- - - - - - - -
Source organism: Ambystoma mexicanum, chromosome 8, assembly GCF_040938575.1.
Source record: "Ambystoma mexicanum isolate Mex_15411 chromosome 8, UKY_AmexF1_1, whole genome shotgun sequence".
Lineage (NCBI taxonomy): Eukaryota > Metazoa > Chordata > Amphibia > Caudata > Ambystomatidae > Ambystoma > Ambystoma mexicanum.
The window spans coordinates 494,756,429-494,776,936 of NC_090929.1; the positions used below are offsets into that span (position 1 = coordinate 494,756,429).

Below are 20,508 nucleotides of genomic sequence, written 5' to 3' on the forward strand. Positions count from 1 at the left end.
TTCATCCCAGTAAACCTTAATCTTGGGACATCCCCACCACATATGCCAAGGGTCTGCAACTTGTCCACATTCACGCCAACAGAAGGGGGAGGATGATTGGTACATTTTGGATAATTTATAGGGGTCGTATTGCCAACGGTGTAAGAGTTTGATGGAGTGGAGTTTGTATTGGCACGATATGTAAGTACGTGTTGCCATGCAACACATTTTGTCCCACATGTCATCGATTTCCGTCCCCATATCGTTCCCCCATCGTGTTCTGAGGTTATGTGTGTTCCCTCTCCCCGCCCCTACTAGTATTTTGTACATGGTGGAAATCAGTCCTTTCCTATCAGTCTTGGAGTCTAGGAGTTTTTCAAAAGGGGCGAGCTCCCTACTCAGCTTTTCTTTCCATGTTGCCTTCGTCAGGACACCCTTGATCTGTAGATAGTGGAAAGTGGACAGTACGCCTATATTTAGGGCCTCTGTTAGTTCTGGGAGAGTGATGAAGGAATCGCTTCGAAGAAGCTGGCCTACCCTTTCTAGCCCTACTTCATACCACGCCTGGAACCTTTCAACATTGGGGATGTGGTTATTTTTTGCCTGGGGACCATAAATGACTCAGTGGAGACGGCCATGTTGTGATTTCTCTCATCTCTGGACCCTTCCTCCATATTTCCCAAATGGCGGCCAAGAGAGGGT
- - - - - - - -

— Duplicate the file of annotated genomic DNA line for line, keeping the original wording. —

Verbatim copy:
Source organism: Ambystoma mexicanum, chromosome 8, assembly GCF_040938575.1.
Source record: "Ambystoma mexicanum isolate Mex_15411 chromosome 8, UKY_AmexF1_1, whole genome shotgun sequence".
Lineage (NCBI taxonomy): Eukaryota > Metazoa > Chordata > Amphibia > Caudata > Ambystomatidae > Ambystoma > Ambystoma mexicanum.
The window spans coordinates 494,756,429-494,776,936 of NC_090929.1; the positions used below are offsets into that span (position 1 = coordinate 494,756,429).

Below are 20,508 nucleotides of genomic sequence, written 5' to 3' on the forward strand. Positions count from 1 at the left end.
TTCATCCCAGTAAACCTTAATCTTGGGACATCCCCACCACATATGCCAAGGGTCTGCAACTTGTCCACATTCACGCCAACAGAAGGGGGAGGATGATTGGTACATTTTGGATAATTTATAGGGGTCGTATTGCCAACGGTGTAAGAGTTTGATGGAGTGGAGTTTGTATTGGCACGATATGTAAGTACGTGTTGCCATGCAACACATTTTGTCCCACATGTCATCGATTTCCGTCCCCATATCGTTCCCCCATCGTGTTCTGAGGTTATGTGTGTTCCCTCTCCCCGCCCCTACTAGTATTTTGTACATGGTGGAAATCAGTCCTTTCCTATCAGTCTTGGAGTCTAGGAGTTTTTCAAAAGGGGCGAGCTCCCTACTCAGCTTTTCTTTCCATGTTGCCTTCGTCAGGACACCCTTGATCTGTAGATAGTGGAAAGTGGACAGTACGCCTATATTTAGGGCCTCTGTTAGTTCTGGGAGAGTGATGAAGGAATCGCTTCGAAGAAGCTGGCCTACCCTTTCTAGCCCTACTTCATACCACGCCTGGAACCTTTCAACATTGGGGATGTGGTTATTTTTTGCCTGGGGACCATAAATGACTCAGTGGAGACGGCCATGTTGTGATTTCTCTCATCTCTGGACCCTTCCTCCATATTTCCCAAATGGCGGCCAAGAGAGGGT